NASA’s Hubble Telescope focuses on the small black hole

NASA's Hubble Telescope focuses on the small black hole

Here are some awesome new news for all space enthusiasts! NASA has detected concentrations of tiny black holes in the center of its Hubble telescope NGC639 Global Cluster. Astronomers believed that the globular cluster hosted a medium-mass black hole.

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“We found very strong evidence for an invisible mass in the dense center of a spherical cluster, but this extra mass is not” point-like “(which is to be expected for a single supermassive black hole) but it is enhanced by mass fraction,” he said Eduardo Vitral of the Paris Institute for Astrophysics (IAP) in Paris, France. He added: “Our study first provides mass and often appears as clusters of black holes at the center of a collapsing spherical mass.”

NASA describes global clusters as very dense star systems that hold cluster stars together. These systems are generally very old, and the spherical mass that this study focuses on in NGC 6397 is as old as the universe. At 7,800 light-years away, the cluster is one of the closest spheres on Earth.

Report United States IAPL’s nuclei and Gary Mammon used the velocity of the stars in the cluster to reveal the elusive hidden mass and to determine its total mass distribution, i.e. mass in visible stars, mass stars and black holes. The researchers concluded that the invisible component could only form massive star remnants (white dwarfs, neutron stars, and black holes) that give their mass, size, and location.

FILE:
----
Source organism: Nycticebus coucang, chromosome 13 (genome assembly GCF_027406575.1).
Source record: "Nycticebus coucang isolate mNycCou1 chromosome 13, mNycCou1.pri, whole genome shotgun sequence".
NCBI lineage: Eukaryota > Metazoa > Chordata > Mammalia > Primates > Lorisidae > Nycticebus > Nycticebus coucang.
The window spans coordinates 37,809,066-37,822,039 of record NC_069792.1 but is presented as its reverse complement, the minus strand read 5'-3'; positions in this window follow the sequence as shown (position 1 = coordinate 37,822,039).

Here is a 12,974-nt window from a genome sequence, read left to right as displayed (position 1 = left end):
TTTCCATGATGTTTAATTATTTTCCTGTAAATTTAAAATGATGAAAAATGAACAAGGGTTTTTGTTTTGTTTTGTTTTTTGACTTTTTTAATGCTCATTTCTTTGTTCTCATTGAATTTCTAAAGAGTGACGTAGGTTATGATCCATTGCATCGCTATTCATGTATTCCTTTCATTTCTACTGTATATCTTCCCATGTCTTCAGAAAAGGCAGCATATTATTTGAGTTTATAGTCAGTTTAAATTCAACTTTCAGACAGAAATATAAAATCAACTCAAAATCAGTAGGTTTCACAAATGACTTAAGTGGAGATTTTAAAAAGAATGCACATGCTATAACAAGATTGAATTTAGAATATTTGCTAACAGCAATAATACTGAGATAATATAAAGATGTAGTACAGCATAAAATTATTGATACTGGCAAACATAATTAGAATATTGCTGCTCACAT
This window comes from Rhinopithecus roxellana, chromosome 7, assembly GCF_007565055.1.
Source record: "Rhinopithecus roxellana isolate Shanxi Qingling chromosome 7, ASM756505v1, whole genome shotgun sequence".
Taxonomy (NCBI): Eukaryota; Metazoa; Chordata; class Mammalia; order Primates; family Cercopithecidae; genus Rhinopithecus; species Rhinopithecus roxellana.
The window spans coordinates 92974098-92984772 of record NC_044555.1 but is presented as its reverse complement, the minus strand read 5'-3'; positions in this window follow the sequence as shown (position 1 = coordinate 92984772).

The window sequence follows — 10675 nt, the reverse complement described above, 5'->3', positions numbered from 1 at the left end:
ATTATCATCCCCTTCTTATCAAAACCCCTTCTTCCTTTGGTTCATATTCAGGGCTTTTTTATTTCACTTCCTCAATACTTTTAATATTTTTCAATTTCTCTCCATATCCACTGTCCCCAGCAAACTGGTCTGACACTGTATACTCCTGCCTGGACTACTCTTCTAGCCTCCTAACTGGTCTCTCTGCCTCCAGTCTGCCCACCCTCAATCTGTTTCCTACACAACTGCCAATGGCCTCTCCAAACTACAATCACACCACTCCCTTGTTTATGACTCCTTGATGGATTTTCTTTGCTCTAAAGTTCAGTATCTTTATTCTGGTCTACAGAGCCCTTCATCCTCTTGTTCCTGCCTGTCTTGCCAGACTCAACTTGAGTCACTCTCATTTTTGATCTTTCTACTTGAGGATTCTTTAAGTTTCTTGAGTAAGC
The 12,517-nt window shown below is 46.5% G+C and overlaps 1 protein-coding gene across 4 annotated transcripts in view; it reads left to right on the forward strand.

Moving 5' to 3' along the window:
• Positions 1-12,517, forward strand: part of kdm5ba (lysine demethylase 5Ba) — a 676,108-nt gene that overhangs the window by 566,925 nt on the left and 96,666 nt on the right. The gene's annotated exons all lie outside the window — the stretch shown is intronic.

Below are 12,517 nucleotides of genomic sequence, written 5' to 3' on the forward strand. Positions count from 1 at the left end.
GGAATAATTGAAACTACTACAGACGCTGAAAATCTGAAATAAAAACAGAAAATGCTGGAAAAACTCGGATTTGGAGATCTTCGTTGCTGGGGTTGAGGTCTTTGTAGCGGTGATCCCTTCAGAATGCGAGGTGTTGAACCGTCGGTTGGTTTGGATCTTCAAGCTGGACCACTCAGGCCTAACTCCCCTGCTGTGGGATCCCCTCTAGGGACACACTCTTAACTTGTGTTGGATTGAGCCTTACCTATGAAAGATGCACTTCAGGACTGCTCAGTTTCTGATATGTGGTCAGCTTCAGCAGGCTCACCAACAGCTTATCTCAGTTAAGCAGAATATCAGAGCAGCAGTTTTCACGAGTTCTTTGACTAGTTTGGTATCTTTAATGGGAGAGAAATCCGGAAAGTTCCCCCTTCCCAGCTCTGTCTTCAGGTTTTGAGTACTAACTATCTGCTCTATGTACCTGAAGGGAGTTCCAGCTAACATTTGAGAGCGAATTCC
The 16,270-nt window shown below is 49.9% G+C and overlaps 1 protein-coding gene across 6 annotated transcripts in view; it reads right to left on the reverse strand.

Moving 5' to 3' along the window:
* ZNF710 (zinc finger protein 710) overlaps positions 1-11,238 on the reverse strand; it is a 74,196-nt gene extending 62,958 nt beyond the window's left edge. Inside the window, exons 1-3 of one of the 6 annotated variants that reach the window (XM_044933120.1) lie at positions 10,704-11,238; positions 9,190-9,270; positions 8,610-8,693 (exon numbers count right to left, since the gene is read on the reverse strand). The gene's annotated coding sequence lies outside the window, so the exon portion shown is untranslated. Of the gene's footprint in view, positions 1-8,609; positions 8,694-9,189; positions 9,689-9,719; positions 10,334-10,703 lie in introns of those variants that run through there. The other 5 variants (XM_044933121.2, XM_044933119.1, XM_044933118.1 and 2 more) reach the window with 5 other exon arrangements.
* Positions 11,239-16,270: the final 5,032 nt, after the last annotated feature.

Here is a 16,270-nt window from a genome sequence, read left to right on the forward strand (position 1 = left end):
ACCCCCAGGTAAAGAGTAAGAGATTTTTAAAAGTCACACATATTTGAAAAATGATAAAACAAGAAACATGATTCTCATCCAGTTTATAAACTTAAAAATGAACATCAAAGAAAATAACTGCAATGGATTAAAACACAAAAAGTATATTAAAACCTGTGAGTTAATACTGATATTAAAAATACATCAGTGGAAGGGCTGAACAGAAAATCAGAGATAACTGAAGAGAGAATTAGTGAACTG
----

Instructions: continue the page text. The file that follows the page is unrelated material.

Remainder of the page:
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These “star bodies” slowly sank into gravitational exchange with nearby, less massive stars following gravitational pull. The star pinball game is called Dynamic Friction. Under this phenomenon, the velocity transfer occurs due to the separation of the heavier stars at the center of the cluster, and the lower mass stars move to the area around the cluster.

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Cary Douglas

About the Author: Cary Douglas

Wayne Ma is a reporter who covers everything from oil trading to China's biggest conglomerates and technology companies. Originally from Chicago, he is a graduate of New York University's business and economic reporting program.

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